Saturday night: Go big or stay home
Drama, drama, drama!
What did the second night of Ottawa Fashion Week for Fall/Winter 2013 teach us? Go big or stay home. Fashionistas — including bubbly opera singer Julie Nesrallah and witty cellist Amanda Forsyth — lined up for runway seats for what is traditionally the hot ticket for the three-day festival.
Here are the best — and the bombs — from the runway.
Y!D.N.A: Oh, Andy. Young and fearless Montreal designer Andy Nguyen knows how to entertain an audience. This one started oddly enough, with dry ice, a rambling personal message from the designer (until the dry ice ran out) and models carrying suitcases of white liquid. Done entirely in white, the male models sported tied-on silver futuristic yet medieval chopines and tight — how to put this — poopy pants. Like past OFW showstopper Adrian Wu, it puzzled and amused. Although he now has a sponsor and the collection is intended to be more commercial, it was all show, and a slightly disappointing one at that.
Dare: Heralded by an exhilarating parade of pounding African drummers, chanting and dancing, Gabon-born designer Gwen Madiba closed out the second half of Saturday’s show with foot-tapping style. Madiba knows how to design for taut young bodies — no body fat allowed — a fact that came through with her collection of fitted Lycra dresses, peplumed gowns and faux-leather ensembles. The theme? Love is in the air, or at least it was in Paris, where most of this collection was put together. Ultimately, Madiba, who holds several post-secondary degrees, delivered a collection of fairly uncomplicated silhouettes.
Iman Nakhala: While the strains of modern northern African music played, one could almost smell the spices of Morocco wafting down the runway in Nakhala’s first show. Having travelled to the North African country recently, Nakhala focused on animal prints, rich blue and peach satins, gold thread embellishments and braid. Although not everything worked — some were too loosely structured — there was enough drama and detailed focus to look forward to another season.
Ariel Fu: Inspired by the 1920s, and featuring flashes of Oriental details, Fu’s ready-to-wear collection of Italian wool separates and dresses was her third collection to date and offered some finely tailored and interesting departures from standard office wear.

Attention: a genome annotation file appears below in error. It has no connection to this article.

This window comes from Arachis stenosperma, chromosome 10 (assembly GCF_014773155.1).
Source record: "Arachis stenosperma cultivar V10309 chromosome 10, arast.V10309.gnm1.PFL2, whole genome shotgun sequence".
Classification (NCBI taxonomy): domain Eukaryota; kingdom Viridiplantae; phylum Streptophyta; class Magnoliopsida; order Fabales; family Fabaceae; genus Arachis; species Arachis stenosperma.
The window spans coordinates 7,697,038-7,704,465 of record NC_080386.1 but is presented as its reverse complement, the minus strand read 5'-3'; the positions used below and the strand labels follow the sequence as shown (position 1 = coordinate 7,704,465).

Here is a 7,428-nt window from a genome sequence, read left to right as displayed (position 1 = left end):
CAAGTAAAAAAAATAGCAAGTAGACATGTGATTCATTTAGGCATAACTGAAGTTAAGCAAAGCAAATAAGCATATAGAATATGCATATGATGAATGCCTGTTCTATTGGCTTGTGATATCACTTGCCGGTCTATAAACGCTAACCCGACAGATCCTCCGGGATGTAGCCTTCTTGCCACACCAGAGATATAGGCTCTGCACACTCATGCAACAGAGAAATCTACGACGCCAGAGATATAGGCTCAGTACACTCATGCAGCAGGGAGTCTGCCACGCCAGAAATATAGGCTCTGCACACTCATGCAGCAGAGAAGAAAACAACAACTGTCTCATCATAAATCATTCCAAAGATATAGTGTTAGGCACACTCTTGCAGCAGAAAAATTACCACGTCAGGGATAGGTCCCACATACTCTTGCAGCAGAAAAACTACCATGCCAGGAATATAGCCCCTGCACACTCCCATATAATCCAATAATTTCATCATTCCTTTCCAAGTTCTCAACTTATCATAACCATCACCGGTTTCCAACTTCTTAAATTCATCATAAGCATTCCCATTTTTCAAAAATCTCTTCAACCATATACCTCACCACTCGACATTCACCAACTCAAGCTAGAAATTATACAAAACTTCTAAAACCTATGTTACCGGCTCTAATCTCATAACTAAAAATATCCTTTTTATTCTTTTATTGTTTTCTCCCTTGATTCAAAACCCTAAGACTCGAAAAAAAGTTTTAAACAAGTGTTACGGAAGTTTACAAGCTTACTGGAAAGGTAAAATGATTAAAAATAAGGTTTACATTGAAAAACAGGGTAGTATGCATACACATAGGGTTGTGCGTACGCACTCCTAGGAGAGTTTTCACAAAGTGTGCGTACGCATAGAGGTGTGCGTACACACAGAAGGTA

Jana & Emilia Fashion: Constructed to their typically high standards, their Fusion collection featured everything from walking shorts and fringed suede skirts to fur tops and feathered jackets. Some seemed more costume than couture due to the liberal use of dream catchers, feathers, bow-and-arrow accessories and beads, but most focused on a steady diet of classic winter white and mustard-coloured boiled wools. In past seasons, the talented Kanata-based design duo have set a benchmark on exquisite tailoring while playing with themes such as African culture (Tubalange) and all-red collections (Volcano). This time, the pair was inspired by aboriginal heritage at the Wabano Centre.
Tess Johnson: A young and talented designer from New York City, Johnson’s collection had plenty of fun — custom prints in slightly stiff twills and jerseys with pops of colour. Her work abounded on some pieces that were immediately wearable — cute cropped jackets, for example — and other high-concept items such as architectural jackets that screamed, “Wear me to an art opening.”
Nyira: As with other collections this season, black predominated, with pops of patterned greens, reds, blue and lashings of gold brocade. The collection also focused on high-waisted shorts and skirts and bubble hems.
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